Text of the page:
Review body warns of risk to quality

14th February 1997 at 00:00
The School Teachers' Review Body has sent out its strongest message yet that the education service is being underfunded and says increasing pressures on teachers are putting quality at risk.

This year the review body, under its new chairman Tony Vineall, has looked at funding. He was told in a letter from the Education and Employment Secretary last November that any pay increase recommended should be offset by improvements in efficiency.

However, the review body report concludes: "Some savings should always be possible, but it is difficult to envisage how significant further savings can be generated in schools through efficiency gains or productivity improvements. "

The report outlines its concerns over funding and says despite local authorities spending more than the level supported by the Government, the increase in pupil numbers at a faster rate than teacher numbers has led to larger classes and other pressures on teachers' time.

It says: "Evidence from the parties and our own study last year of teachers' workloads suggested that schools felt they were reaching the limits of what could be done without making unreasonable demands on their staff and putting the quality of education at risk."

The pay of all women non-manual earners has increased, from 1992 to 1996, by 17.9 per cent. Women teachers' pay has increased by 10.2 per cent, a 7. 4 per cent shortfall. When an equivalent comparison is made for men, a 5.9 per cent shortfall is seen.

The review body is also concerned that some teachers are avoiding promotion because they think the extra workload is not worth the extra money. Primary schools are finding it difficult to find good candidates for headship. "Over a third of unfilled primary vacancies were for heads or deputies, and in secondary schools some two-fifths of vacancies were for heads, deputies or heads of department," says the report.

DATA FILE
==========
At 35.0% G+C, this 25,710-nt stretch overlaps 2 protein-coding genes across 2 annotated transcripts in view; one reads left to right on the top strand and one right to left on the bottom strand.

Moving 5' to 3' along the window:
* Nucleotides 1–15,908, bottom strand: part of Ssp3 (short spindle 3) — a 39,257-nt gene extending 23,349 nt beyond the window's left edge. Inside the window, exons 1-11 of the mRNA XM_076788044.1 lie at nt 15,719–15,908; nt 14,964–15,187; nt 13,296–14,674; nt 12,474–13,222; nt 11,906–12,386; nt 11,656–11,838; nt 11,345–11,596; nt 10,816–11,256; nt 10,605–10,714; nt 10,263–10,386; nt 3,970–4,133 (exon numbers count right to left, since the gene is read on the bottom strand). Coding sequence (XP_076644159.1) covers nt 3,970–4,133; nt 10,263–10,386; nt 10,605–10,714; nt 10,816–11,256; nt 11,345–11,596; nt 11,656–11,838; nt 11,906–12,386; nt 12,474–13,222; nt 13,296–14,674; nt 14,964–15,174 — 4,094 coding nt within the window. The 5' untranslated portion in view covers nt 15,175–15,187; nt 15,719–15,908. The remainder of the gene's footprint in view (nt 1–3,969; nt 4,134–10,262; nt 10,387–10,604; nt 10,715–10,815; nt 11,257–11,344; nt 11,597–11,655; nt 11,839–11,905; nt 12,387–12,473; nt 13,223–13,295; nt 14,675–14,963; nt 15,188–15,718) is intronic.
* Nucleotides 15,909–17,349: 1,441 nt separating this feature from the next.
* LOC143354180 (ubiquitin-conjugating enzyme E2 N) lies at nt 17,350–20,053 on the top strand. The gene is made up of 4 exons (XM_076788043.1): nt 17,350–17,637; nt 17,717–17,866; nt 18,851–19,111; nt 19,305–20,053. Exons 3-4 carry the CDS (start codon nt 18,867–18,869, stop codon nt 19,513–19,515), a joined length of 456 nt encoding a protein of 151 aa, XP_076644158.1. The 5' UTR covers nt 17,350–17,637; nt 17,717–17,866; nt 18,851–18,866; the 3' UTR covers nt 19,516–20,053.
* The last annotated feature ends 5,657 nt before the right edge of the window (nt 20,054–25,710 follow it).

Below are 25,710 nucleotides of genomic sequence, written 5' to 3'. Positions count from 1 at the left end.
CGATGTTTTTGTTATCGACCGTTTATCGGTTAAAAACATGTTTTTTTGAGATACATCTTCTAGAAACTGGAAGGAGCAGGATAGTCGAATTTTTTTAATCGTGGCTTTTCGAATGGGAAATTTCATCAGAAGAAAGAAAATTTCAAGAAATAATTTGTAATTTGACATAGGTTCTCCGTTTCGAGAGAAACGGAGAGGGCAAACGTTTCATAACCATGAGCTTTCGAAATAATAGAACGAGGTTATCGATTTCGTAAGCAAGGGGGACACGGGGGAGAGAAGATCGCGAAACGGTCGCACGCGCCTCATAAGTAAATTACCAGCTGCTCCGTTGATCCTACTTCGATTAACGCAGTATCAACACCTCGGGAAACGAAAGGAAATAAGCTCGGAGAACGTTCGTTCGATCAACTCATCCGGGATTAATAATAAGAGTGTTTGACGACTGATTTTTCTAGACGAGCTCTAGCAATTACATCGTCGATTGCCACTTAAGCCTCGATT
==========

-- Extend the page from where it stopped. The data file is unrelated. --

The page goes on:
David Hart, the general secretary of the National Association of Head Teachers, said: "My overriding impression from the report is of a body that is deeply frustrated. It has said there is no room for efficiency savings but seems unwilling to grasp the nettle and say what it really wants to about the recruitment, retention and motivation of teachers because the Government could reject its recommendations."

He said the review body should have done more to show it was truly independent. His concerns are shared by other union leaders who are disappointed that the review body did not take on the Government for phasing its pay increase last year. Doug McAvoy, the National Union of Teachers's general secretary accused the review body of pandering to the Government's wishes.

Some of the unions are also disappointed the review body has avoided recommendations on class size, teachers' non-contact time, and hours.

Nigel de Gruchy, general secretary of the National Association of Schoolmasters Union of Women Teachers, said: "The whole system is riddled with national prescription but the review body talks about the need for local decision-making. There are great danger signs for the future if we don't get class sizes down.

"The paperwork is starting to pile up again - the review body recognises increasing workloads - but if it fails to act there could be an explosion and we will be back to taking industrial action."

Pay review details, page 5

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